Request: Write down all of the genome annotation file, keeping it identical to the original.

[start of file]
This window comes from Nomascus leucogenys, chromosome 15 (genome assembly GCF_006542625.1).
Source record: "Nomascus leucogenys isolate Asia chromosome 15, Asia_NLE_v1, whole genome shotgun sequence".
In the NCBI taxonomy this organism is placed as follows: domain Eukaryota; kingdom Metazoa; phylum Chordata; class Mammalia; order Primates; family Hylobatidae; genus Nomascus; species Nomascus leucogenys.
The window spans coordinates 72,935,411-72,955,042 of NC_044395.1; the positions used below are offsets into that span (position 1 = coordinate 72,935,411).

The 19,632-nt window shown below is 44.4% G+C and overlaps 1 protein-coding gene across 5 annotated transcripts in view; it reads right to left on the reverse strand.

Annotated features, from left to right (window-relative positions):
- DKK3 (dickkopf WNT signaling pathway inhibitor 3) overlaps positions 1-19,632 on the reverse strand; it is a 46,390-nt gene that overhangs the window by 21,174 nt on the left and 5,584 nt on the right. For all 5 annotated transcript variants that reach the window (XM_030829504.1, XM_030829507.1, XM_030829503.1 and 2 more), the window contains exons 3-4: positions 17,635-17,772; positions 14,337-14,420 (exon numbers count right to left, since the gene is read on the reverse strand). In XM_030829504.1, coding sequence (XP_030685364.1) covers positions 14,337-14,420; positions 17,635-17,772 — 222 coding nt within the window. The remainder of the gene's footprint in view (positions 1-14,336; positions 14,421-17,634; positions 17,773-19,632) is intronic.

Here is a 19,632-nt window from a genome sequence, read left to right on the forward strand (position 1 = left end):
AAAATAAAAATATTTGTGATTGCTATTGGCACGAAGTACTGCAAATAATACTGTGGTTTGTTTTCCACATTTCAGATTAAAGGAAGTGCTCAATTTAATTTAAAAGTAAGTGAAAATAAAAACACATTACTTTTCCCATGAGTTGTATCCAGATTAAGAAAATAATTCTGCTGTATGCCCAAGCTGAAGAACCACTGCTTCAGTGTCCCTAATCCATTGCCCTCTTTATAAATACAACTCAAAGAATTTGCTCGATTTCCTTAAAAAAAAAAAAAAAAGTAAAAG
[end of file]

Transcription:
This window comes from Nomascus leucogenys, chromosome 15 (genome assembly GCF_006542625.1).
Source record: "Nomascus leucogenys isolate Asia chromosome 15, Asia_NLE_v1, whole genome shotgun sequence".
In the NCBI taxonomy this organism is placed as follows: domain Eukaryota; kingdom Metazoa; phylum Chordata; class Mammalia; order Primates; family Hylobatidae; genus Nomascus; species Nomascus leucogenys.
The window spans coordinates 72,935,411-72,955,042 of NC_044395.1; the positions used below are offsets into that span (position 1 = coordinate 72,935,411).

The 19,632-nt window shown below is 44.4% G+C and overlaps 1 protein-coding gene across 5 annotated transcripts in view; it reads right to left on the reverse strand.

Annotated features, from left to right (window-relative positions):
- DKK3 (dickkopf WNT signaling pathway inhibitor 3) overlaps positions 1-19,632 on the reverse strand; it is a 46,390-nt gene that overhangs the window by 21,174 nt on the left and 5,584 nt on the right. For all 5 annotated transcript variants that reach the window (XM_030829504.1, XM_030829507.1, XM_030829503.1 and 2 more), the window contains exons 3-4: positions 17,635-17,772; positions 14,337-14,420 (exon numbers count right to left, since the gene is read on the reverse strand). In XM_030829504.1, coding sequence (XP_030685364.1) covers positions 14,337-14,420; positions 17,635-17,772 — 222 coding nt within the window. The remainder of the gene's footprint in view (positions 1-14,336; positions 14,421-17,634; positions 17,773-19,632) is intronic.

Here is a 19,632-nt window from a genome sequence, read left to right on the forward strand (position 1 = left end):
AAAATAAAAATATTTGTGATTGCTATTGGCACGAAGTACTGCAAATAATACTGTGGTTTGTTTTCCACATTTCAGATTAAAGGAAGTGCTCAATTTAATTTAAAAGTAAGTGAAAATAAAAACACATTACTTTTCCCATGAGTTGTATCCAGATTAAGAAAATAATTCTGCTGTATGCCCAAGCTGAAGAACCACTGCTTCAGTGTCCCTAATCCATTGCCCTCTTTATAAATACAACTCAAAGAATTTGCTCGATTTCCTTAAAAAAAAAAAAAAAAGTAAAAG